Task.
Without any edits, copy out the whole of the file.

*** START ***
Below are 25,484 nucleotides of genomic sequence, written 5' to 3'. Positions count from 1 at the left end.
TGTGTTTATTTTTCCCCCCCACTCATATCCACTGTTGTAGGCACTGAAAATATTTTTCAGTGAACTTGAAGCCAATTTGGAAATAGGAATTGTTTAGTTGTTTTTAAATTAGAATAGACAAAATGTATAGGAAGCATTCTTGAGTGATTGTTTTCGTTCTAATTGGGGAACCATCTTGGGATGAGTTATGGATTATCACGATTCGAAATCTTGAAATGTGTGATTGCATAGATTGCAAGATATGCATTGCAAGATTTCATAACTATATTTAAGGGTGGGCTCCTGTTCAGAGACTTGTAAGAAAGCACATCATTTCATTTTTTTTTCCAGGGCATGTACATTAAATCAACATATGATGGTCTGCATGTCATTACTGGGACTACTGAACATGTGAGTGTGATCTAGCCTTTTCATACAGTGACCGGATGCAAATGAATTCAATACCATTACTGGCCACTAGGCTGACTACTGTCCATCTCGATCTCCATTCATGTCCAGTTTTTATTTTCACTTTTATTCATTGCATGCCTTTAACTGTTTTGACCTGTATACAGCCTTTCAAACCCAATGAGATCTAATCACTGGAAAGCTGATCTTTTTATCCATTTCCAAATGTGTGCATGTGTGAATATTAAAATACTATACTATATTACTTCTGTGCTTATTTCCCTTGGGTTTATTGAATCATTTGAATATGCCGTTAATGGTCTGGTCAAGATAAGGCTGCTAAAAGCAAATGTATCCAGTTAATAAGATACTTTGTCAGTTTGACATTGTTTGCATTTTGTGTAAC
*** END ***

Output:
Below are 25,484 nucleotides of genomic sequence, written 5' to 3'. Positions count from 1 at the left end.
TGTGTTTATTTTTCCCCCCCACTCATATCCACTGTTGTAGGCACTGAAAATATTTTTCAGTGAACTTGAAGCCAATTTGGAAATAGGAATTGTTTAGTTGTTTTTAAATTAGAATAGACAAAATGTATAGGAAGCATTCTTGAGTGATTGTTTTCGTTCTAATTGGGGAACCATCTTGGGATGAGTTATGGATTATCACGATTCGAAATCTTGAAATGTGTGATTGCATAGATTGCAAGATATGCATTGCAAGATTTCATAACTATATTTAAGGGTGGGCTCCTGTTCAGAGACTTGTAAGAAAGCACATCATTTCATTTTTTTTTCCAGGGCATGTACATTAAATCAACATATGATGGTCTGCATGTCATTACTGGGACTACTGAACATGTGAGTGTGATCTAGCCTTTTCATACAGTGACCGGATGCAAATGAATTCAATACCATTACTGGCCACTAGGCTGACTACTGTCCATCTCGATCTCCATTCATGTCCAGTTTTTATTTTCACTTTTATTCATTGCATGCCTTTAACTGTTTTGACCTGTATACAGCCTTTCAAACCCAATGAGATCTAATCACTGGAAAGCTGATCTTTTTATCCATTTCCAAATGTGTGCATGTGTGAATATTAAAATACTATACTATATTACTTCTGTGCTTATTTCCCTTGGGTTTATTGAATCATTTGAATATGCCGTTAATGGTCTGGTCAAGATAAGGCTGCTAAAAGCAAATGTATCCAGTTAATAAGATACTTTGTCAGTTTGACATTGTTTGCATTTTGTGTAAC